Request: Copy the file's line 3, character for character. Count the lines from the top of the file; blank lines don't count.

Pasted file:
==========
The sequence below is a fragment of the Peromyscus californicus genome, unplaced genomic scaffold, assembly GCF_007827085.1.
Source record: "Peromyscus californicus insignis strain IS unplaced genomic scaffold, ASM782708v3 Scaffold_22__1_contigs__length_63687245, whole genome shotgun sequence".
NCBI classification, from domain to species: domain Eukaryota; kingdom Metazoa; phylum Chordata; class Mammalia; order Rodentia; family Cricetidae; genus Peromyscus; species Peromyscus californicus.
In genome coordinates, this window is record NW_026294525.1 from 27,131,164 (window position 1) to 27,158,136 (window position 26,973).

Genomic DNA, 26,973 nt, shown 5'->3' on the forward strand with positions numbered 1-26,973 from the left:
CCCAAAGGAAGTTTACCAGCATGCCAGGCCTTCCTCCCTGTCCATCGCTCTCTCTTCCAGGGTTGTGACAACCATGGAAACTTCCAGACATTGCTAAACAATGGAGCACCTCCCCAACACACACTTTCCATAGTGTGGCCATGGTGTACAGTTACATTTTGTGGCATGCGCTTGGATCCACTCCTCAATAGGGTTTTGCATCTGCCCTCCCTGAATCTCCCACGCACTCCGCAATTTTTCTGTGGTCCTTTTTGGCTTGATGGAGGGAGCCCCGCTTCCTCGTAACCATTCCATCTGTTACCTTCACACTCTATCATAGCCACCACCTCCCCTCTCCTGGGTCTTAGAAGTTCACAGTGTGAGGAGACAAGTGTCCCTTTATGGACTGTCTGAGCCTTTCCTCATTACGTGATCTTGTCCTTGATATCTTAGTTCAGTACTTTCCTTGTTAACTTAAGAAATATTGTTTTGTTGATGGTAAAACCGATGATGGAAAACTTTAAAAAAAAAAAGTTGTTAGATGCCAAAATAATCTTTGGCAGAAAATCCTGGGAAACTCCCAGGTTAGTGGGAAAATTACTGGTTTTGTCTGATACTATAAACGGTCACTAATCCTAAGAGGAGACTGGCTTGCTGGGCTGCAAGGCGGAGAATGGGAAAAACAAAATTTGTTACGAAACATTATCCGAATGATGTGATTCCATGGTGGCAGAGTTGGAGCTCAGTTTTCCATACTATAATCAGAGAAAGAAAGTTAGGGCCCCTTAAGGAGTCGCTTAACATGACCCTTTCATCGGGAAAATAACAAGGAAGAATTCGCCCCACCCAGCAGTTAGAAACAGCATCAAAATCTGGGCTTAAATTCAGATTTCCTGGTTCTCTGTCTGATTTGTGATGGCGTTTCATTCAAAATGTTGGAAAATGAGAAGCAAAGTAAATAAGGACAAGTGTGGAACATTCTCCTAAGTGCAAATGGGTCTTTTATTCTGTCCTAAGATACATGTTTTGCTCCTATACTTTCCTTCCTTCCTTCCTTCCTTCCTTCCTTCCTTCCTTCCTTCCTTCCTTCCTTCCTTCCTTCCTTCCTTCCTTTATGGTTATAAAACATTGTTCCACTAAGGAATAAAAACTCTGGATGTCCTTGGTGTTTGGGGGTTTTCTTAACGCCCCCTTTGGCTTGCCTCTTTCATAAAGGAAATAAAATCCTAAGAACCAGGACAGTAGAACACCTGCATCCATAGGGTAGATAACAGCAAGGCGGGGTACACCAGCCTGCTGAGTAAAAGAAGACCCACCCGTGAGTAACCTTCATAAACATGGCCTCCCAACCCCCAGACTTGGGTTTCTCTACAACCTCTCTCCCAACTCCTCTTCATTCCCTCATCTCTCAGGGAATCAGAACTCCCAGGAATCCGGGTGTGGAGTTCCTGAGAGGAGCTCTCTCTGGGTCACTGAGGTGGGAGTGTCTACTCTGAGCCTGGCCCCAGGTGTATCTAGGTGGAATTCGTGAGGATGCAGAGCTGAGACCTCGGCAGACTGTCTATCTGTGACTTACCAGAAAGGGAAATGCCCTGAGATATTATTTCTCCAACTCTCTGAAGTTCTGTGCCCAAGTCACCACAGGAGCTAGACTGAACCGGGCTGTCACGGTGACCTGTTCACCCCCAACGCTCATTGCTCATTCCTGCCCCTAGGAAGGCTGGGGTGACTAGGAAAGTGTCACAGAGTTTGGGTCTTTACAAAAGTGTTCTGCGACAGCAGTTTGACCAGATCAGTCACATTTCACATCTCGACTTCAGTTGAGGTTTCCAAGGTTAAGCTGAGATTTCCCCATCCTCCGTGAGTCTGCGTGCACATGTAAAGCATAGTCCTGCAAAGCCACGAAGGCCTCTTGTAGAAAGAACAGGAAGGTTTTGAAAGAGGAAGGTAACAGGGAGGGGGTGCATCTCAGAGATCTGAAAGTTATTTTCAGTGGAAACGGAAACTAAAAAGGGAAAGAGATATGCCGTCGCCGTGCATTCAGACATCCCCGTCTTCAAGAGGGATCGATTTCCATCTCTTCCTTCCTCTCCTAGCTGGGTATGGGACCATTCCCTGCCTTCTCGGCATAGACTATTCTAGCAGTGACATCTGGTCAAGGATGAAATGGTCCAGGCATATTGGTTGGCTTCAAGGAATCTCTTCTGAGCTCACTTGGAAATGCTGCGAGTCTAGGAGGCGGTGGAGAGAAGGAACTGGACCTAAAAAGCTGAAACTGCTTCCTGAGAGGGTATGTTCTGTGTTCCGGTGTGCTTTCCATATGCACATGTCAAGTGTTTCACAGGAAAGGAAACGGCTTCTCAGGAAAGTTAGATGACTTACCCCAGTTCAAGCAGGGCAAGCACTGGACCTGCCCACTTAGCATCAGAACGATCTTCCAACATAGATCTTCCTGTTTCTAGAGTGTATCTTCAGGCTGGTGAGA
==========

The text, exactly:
NCBI classification, from domain to species: domain Eukaryota; kingdom Metazoa; phylum Chordata; class Mammalia; order Rodentia; family Cricetidae; genus Peromyscus; species Peromyscus californicus.